Surely,—as regards our general aim and end, our general position and influence—there is and can be no error. We sum up post experience, accept present longings, prophesy the near future.
IV. Are we not sure that our Particular Method of Society is at least a sufficiently near approximation to True Order, to be a working-plan? Let us review its chief principles.
1. Joint-Stock Ownership of Capital, Laud, Tools, Dwellings, Roads, &c. Surely this is right. The experience of the Age proves it. Individual and Collective Property are thus preserved, fulfilled, perfectly harmonized.
2. Co-operative Labor by the Law of Groups and Series of Groups, carefully discriminated, combined, alternated;—securing freedom in occupation, intercourse with many associates, escape from drudgery. Surely we have here the clue of Work-Play and Play-Work, of Attractive Industry.
3. The economies, refinements, social advantages, moral influences of Combined Dwellings,—dispensing with hireling domestic service, removing the barriers of caste, &c. What other possible mode is there of equitably interchanging the advantages of Home-Life, from all to all members of a community?
4. Collective Distribution of Profits to all Partners, according to Labor, Skill and Capital, in place of the Wages-System, thus binding all by mutual interests, instead of arraying employer and employed in jealous hostility. Surely this is just.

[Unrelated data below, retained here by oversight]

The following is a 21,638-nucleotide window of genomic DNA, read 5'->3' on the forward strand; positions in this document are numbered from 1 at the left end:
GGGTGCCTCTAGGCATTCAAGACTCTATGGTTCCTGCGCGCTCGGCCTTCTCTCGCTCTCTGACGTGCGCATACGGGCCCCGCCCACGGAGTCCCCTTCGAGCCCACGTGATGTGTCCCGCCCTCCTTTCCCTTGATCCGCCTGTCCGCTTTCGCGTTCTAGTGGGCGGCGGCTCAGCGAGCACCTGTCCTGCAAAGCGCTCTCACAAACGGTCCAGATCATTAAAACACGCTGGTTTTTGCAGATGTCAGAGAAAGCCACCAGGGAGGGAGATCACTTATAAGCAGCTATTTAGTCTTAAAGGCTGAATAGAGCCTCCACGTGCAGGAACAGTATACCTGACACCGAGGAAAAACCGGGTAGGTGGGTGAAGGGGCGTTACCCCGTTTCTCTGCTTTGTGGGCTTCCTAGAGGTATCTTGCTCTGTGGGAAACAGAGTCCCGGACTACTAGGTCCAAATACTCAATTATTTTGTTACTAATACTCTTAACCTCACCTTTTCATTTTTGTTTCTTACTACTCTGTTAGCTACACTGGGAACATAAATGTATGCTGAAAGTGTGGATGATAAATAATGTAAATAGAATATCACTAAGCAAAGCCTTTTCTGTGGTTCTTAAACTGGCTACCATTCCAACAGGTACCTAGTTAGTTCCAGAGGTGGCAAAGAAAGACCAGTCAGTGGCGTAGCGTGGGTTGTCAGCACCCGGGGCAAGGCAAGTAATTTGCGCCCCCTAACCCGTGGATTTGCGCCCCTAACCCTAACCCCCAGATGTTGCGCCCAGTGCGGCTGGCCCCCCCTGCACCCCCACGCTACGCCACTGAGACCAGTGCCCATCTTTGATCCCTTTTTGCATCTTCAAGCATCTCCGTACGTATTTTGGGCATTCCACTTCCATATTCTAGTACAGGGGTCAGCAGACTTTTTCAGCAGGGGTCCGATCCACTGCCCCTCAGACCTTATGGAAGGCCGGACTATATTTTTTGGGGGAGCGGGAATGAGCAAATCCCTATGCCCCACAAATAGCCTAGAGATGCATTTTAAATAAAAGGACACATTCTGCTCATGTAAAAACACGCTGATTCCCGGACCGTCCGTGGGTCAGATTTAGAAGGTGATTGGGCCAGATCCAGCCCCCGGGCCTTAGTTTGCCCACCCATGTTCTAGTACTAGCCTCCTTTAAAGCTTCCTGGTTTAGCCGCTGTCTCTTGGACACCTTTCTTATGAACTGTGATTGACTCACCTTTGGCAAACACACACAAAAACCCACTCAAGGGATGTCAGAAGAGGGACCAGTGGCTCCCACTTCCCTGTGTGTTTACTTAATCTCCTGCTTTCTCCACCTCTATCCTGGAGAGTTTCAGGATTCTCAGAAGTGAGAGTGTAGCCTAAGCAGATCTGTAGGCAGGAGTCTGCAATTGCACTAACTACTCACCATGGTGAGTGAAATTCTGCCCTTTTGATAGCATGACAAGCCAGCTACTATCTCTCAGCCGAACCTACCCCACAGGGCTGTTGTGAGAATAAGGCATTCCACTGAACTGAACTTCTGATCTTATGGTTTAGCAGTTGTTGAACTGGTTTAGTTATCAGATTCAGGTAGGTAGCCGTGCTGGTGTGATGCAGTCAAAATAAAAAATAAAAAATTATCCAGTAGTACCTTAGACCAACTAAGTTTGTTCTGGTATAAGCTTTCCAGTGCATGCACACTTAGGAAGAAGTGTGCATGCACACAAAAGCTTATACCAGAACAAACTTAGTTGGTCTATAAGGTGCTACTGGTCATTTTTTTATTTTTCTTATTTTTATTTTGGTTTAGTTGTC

5. Mutual Guarantee,—covering all the interests and relations of life, ensuring minimum support, care in sickness, accident and age, labor and position, guardianship and training of children, aid in all misadventures, the influence of combined judgment and conscience, pure society, safe investments, and charge of legacies for family. These and similar guarantee* are the necessary result of the best tendencies, industrial and philanthropic of our age, in the most advanced nations.
6. Honors,—Influence, Trust, Position, Responsible Office. Leadership,—according to usefulness, by a regular hierarchy of preferment, through the free choice of Groups and Chiefs of Groups. How otherwise, than by allowing each trade, profession, &c, to judge of its own leaders, according to their actual efficiency, con prevalent charlatanry, hypocritical ambition, be done away with? This is the true system of Order and Freedom made one by Election.